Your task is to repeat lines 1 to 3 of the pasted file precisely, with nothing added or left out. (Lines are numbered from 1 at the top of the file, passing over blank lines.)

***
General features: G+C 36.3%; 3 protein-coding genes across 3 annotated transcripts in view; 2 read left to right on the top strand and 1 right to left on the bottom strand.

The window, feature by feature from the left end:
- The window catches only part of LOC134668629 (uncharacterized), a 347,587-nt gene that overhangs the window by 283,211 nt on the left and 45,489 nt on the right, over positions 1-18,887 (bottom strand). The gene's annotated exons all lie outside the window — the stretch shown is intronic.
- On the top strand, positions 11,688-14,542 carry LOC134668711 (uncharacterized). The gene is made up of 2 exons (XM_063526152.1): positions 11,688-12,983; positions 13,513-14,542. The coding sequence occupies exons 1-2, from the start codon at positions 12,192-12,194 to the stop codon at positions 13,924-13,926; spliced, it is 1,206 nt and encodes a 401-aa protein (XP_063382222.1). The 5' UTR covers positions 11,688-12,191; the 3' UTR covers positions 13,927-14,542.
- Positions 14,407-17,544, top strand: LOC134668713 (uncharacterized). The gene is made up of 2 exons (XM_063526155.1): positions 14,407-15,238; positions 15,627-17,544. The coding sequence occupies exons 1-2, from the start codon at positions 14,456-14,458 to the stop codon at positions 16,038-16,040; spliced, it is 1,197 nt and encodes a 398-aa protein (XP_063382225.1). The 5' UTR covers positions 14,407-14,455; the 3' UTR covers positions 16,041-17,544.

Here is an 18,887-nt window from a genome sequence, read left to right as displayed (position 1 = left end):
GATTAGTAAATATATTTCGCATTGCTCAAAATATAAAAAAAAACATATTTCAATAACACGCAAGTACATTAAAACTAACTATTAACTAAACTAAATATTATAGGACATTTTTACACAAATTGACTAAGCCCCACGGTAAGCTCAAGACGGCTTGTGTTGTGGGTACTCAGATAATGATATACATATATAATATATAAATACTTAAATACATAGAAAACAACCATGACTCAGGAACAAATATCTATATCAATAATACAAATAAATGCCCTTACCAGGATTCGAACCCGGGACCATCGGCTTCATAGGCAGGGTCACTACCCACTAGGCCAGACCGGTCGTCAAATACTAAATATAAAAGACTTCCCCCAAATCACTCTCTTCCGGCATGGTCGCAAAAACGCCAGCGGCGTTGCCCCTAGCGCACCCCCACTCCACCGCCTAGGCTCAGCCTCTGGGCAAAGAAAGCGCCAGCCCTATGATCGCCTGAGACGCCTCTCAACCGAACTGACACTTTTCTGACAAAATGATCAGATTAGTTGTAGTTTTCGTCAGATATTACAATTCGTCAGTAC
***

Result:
General features: G+C 36.3%; 3 protein-coding genes across 3 annotated transcripts in view; 2 read left to right on the top strand and 1 right to left on the bottom strand.

The window, feature by feature from the left end:
- The window catches only part of LOC134668629 (uncharacterized), a 347,587-nt gene that overhangs the window by 283,211 nt on the left and 45,489 nt on the right, over positions 1-18,887 (bottom strand). The gene's annotated exons all lie outside the window — the stretch shown is intronic.